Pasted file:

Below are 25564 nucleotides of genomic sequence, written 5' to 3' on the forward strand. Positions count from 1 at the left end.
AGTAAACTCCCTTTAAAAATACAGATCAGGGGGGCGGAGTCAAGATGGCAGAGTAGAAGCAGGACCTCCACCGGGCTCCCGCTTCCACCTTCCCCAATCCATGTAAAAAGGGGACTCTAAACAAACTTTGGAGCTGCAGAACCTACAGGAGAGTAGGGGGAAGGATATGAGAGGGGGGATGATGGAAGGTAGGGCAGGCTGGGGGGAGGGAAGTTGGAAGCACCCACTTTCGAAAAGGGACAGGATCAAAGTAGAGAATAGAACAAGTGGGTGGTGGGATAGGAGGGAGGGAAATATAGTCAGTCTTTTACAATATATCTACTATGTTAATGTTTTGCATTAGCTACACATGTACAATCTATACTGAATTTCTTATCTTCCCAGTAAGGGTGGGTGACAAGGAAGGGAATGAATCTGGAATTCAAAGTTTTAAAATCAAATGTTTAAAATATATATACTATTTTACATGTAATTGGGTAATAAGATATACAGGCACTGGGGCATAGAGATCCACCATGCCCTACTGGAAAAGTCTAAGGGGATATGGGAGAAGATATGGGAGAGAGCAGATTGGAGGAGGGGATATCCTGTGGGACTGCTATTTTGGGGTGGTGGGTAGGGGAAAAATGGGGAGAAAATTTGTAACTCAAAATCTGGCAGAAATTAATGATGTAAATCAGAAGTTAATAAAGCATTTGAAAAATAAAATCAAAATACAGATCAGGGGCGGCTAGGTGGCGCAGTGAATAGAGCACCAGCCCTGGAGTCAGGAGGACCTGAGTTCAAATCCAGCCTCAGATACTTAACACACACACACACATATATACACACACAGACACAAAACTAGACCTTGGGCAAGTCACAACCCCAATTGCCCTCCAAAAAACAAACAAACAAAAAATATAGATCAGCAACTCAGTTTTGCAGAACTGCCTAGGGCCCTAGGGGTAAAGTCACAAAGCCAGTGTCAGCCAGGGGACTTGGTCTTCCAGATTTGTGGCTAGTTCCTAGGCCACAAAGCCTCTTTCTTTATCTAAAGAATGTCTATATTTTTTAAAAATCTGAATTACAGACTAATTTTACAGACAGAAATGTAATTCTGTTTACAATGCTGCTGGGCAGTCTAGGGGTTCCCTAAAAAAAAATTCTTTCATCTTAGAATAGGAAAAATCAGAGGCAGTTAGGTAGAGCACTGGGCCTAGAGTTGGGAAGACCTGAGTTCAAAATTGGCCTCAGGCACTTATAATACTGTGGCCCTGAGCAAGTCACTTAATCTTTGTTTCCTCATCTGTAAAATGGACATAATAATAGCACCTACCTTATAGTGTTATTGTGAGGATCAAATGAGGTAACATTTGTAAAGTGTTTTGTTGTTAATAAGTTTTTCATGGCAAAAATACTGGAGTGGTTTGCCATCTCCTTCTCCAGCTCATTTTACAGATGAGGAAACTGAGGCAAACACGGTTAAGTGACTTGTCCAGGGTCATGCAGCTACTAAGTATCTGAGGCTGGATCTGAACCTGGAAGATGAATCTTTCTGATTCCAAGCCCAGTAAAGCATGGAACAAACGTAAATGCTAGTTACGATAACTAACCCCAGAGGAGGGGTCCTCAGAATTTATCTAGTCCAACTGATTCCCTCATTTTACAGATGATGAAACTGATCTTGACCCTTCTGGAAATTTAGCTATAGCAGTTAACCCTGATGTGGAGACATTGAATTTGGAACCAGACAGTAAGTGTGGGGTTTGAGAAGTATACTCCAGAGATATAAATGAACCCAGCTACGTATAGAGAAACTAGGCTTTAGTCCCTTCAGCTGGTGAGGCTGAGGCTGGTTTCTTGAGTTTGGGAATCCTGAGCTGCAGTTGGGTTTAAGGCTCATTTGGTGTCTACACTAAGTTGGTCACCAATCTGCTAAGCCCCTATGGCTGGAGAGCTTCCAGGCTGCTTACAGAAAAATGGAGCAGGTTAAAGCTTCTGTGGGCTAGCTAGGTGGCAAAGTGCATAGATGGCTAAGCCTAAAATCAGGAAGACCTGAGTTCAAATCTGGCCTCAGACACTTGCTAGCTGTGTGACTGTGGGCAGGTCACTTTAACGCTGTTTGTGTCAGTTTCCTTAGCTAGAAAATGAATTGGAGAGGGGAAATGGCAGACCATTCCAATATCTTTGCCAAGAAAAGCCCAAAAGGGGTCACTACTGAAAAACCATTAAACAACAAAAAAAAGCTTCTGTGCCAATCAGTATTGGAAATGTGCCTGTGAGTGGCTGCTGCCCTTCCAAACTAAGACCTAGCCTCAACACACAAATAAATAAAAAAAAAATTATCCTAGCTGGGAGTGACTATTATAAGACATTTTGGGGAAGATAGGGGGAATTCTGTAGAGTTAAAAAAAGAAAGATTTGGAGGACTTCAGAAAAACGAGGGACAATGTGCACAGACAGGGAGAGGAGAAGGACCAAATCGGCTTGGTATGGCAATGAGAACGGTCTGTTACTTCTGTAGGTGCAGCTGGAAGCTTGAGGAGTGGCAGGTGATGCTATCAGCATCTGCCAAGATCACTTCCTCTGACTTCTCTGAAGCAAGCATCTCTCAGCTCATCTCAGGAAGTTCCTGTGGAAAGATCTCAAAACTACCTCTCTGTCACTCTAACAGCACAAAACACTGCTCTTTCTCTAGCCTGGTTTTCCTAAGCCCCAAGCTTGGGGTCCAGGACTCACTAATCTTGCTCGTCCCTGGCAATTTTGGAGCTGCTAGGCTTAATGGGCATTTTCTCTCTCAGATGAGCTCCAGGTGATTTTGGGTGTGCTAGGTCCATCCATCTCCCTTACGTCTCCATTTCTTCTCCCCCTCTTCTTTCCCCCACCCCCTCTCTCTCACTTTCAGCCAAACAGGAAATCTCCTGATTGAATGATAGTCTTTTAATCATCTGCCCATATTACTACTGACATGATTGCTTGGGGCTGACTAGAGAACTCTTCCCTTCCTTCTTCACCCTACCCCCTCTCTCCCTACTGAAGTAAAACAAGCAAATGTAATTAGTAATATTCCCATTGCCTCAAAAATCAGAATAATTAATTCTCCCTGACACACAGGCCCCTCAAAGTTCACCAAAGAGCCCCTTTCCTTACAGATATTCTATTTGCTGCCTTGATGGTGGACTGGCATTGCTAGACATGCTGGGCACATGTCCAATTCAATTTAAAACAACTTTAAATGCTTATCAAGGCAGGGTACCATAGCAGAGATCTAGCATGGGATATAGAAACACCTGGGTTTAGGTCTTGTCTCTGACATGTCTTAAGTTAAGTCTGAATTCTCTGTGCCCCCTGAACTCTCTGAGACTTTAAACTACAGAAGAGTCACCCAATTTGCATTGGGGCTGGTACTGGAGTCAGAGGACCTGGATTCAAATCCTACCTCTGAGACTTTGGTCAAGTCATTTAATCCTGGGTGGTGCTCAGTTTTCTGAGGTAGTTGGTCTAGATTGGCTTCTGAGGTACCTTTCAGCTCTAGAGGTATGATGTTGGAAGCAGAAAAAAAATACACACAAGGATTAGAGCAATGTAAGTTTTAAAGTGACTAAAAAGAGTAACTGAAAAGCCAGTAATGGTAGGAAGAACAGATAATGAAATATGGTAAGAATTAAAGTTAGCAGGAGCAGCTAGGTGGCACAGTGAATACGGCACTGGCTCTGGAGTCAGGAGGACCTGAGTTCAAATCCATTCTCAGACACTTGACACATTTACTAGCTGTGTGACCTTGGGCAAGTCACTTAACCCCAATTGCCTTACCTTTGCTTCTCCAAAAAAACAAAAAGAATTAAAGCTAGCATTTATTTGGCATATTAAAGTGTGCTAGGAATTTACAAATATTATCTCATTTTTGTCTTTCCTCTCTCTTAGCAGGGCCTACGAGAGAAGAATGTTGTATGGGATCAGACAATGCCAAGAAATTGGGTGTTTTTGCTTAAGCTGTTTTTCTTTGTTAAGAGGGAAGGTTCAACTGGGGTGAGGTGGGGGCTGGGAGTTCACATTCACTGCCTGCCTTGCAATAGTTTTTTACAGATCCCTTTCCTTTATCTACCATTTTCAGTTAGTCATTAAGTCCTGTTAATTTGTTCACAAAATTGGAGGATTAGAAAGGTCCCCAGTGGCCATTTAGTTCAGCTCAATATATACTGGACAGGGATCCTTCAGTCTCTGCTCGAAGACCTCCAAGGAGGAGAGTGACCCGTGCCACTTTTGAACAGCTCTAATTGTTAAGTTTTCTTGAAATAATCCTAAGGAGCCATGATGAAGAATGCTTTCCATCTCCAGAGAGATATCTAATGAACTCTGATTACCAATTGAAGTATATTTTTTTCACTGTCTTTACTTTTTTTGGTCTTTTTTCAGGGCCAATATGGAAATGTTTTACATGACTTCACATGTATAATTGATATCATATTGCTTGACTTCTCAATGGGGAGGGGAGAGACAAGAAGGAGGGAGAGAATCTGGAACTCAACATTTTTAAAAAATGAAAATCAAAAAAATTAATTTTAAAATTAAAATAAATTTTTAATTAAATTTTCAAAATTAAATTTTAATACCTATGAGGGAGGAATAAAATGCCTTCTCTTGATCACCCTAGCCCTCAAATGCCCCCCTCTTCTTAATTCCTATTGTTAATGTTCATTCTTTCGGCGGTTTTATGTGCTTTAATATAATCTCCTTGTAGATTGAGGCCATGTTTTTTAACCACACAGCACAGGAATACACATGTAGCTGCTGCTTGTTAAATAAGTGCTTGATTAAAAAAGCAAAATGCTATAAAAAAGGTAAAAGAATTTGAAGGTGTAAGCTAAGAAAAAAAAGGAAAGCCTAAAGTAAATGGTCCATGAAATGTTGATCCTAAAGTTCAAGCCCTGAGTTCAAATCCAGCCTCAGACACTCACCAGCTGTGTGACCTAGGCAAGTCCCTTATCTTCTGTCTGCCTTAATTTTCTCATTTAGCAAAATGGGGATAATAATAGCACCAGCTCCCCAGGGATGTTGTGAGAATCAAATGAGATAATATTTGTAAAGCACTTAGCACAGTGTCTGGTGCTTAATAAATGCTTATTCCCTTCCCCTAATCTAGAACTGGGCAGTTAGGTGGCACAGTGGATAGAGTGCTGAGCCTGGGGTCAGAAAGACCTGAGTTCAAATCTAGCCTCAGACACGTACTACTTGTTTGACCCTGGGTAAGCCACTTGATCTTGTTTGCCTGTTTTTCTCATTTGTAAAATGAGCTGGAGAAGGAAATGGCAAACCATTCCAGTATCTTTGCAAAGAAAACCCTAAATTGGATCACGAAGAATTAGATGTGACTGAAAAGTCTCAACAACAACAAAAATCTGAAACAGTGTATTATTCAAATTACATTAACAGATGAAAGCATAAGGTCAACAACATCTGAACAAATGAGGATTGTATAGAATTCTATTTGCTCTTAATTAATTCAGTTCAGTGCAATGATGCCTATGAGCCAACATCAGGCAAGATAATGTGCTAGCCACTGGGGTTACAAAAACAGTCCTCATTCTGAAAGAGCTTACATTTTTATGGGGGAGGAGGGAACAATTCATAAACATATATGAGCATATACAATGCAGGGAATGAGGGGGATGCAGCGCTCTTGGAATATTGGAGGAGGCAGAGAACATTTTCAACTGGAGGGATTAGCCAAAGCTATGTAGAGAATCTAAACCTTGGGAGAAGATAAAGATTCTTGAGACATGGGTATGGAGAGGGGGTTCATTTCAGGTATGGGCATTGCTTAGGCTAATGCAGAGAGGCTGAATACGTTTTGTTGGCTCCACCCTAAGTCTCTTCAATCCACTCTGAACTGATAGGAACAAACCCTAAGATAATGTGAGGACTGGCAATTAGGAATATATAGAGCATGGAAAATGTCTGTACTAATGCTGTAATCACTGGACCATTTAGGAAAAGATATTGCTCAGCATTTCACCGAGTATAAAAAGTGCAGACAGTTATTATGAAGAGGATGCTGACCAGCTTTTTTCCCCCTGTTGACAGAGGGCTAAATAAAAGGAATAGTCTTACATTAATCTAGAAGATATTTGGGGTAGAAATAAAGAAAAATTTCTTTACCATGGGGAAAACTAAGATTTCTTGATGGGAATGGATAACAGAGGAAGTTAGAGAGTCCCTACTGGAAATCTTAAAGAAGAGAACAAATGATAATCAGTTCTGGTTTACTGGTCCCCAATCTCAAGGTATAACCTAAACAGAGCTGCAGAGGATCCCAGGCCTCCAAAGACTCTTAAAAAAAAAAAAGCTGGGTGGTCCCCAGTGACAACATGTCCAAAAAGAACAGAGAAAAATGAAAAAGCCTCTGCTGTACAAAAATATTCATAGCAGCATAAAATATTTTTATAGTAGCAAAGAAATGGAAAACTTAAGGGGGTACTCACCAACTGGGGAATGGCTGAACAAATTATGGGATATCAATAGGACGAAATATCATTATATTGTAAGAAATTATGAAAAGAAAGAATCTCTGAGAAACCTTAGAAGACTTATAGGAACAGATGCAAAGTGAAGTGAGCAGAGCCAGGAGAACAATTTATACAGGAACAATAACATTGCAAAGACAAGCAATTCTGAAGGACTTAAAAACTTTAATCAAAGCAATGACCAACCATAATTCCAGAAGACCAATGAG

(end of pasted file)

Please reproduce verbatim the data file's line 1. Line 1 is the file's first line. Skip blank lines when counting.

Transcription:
Below are 25564 nucleotides of genomic sequence, written 5' to 3' on the forward strand. Positions count from 1 at the left end.